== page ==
VERDI:   Sacred Pieces:  Stabat Mater. Laudi alla Vergine Maria.  Te Deum, Ave Maria (1889)  Ave Maria (1880)  "Ave Maria" from Otello, Act IV (1887)  "Libera me, Domine" from Messa per Rossini.
Carmela Remigio, soprano; Chorus and Orchestra of the St. Cecilia Academy of Rome/Myung-Whun Chung, cond.

DEUTSCHE GRAMMOPHON 469 075 (F) (DDD) TT:  62:56

 

There haven't been many recordings of these Sacred Pieces from Verdi's last years, but most have been outstanding, either as performances or as recordings. More than half a century ago Arturo Toscanini claimed the clamorous Te Deum for his own (RCA issued it on an LP with the Prologue in Heaven from Boito's Mefistofele that's almost never been out of the catalog). Robert Shaw prepared the chorus, and before his death added Stabat Mater, Laudi alla Vergine Maria and Ave Maria on a Telarc disc of Atlanta origin.

Since its first appearance early on in the stereo era, Carlo Maria Giulini's London Philharmonia version has been considered the pacesetter, although currently it is available only in an EMI two-disc package with the "Manzoni" Messa da Requiem, forever flawed as an overcut master-recording. Riccardo Muti did a version in the '80s available only in England today. Sir Georg Solti on London with the late Margaret Hillis' magnificent Chicago Symphony Chorus is out of print; but not—ironically —crude one from Zubin Mehta's Los Angeles years, currently back as a second-side filler for the controversial Reiner/Vienna Requiem recorded in 1960 in a newly-issued "Decca Legend"set. Oh yes, there's John Eliot Gardiner's hypertensive statement in a Philips set, with an unpersuasive Requiem featuring his orchestra of early 19th-century instruments.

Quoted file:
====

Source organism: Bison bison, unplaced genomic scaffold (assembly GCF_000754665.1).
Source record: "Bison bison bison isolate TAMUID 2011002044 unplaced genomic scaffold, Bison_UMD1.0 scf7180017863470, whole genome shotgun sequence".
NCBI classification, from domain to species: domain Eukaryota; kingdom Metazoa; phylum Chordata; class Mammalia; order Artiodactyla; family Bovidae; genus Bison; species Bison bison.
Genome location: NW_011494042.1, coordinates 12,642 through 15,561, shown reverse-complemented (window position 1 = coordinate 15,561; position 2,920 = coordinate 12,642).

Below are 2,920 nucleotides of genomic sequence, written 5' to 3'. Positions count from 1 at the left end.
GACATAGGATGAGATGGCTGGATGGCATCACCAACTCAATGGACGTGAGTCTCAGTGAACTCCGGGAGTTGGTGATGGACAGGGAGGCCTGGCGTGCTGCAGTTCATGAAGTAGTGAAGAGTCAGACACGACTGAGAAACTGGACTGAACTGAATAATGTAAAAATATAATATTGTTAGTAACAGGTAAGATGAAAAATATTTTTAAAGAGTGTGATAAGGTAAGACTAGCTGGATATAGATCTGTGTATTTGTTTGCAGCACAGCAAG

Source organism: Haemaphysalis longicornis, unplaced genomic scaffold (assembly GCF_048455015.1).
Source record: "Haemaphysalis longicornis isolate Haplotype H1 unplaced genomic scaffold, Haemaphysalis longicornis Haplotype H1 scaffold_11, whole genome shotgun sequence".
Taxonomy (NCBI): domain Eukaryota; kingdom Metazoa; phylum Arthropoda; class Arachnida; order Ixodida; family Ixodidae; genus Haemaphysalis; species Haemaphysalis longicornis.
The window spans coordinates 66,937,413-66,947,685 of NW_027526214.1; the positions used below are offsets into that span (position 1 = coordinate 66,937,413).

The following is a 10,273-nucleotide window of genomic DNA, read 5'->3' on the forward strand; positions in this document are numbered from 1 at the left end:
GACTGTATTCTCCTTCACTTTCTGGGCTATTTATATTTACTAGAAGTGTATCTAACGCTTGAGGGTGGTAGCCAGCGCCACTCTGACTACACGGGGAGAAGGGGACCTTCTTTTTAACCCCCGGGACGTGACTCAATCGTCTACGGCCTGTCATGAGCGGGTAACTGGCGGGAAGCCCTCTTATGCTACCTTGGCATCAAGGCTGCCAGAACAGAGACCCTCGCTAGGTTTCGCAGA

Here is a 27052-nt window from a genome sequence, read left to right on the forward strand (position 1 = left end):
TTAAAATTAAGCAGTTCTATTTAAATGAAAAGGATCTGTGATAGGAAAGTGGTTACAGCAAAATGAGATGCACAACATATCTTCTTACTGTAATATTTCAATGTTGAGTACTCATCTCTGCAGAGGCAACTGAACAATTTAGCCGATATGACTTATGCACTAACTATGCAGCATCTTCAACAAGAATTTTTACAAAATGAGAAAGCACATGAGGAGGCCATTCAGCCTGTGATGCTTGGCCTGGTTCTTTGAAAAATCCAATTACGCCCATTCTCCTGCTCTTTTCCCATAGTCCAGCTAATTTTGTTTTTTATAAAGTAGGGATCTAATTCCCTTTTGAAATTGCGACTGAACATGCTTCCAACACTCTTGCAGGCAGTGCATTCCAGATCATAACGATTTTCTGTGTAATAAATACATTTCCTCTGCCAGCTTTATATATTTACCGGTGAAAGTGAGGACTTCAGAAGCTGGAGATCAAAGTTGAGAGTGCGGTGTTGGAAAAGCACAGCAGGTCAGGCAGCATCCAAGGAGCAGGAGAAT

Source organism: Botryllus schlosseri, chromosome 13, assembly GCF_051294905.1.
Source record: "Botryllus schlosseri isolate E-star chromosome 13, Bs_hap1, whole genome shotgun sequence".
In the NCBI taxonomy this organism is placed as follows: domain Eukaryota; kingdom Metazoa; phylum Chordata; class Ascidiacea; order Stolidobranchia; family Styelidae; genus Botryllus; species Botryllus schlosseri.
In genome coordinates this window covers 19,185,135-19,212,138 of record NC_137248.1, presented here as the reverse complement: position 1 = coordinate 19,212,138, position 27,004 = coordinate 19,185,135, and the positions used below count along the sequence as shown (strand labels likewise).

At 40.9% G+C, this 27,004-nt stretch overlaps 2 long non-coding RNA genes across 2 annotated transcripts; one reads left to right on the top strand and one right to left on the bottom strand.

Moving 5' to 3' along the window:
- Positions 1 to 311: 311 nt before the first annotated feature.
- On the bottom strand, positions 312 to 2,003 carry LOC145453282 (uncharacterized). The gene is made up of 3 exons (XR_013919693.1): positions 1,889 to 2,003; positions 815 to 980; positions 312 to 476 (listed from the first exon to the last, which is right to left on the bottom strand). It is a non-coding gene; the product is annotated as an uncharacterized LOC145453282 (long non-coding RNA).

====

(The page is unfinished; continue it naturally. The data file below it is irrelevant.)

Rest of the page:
This new one? First class, with the bonus of two additional Ave Maria settings: a simple one from 1880 for soprano and strings; plus Desdemona's prayer (minus the "Willow Song," thank you God and DGG) from the last act of Otello. Conductor Myung-Whun Chung also gives us Verdi's 1869 Libera me, Domine, composed for a proposed memorial Messa per Rossini, which was supposed to have been a collaboration with 12 colleagues who dropped out. In 1874, Verdi expanded it—the soprano part especially—for his Manzoni Requiem, but this original is nonetheless interesting.

Chung revealed his affinity for Italian sacred music as a last-hour substitute for the ailing Giulini in a Los Angeles Phil performance of Rossini's Stabat Mater during the 1980s—more vibrant, I thought at the time, than Giulini's was likely to have been. Now he does wonders (if not quite a miracle) with the Santa Cecilia Chorus and Orchestra of Rome, which DGG's technical team has blessed with a superb recording, despite their characteristic extremes of loud and soft. The one merely serviceable participant is Chung's soprano soloist, Carmela Remigio—to be sure musicianly, but lyric rather than a spinto, with a fast vibrato and three registers that need to be soldered by a teaching taskmaster. Even so, recommended for all who cherish the Sacred Pieces as Verdi's publisher, Casa Ricordi, named them over the elderly composer's objections. Mehta is a non-contestant; Giulini sui generis and technically dated, Shaw earnest but no Toscanini temperamentally, and Gardiner expressively overparted.

R.D. (Feb. 2001)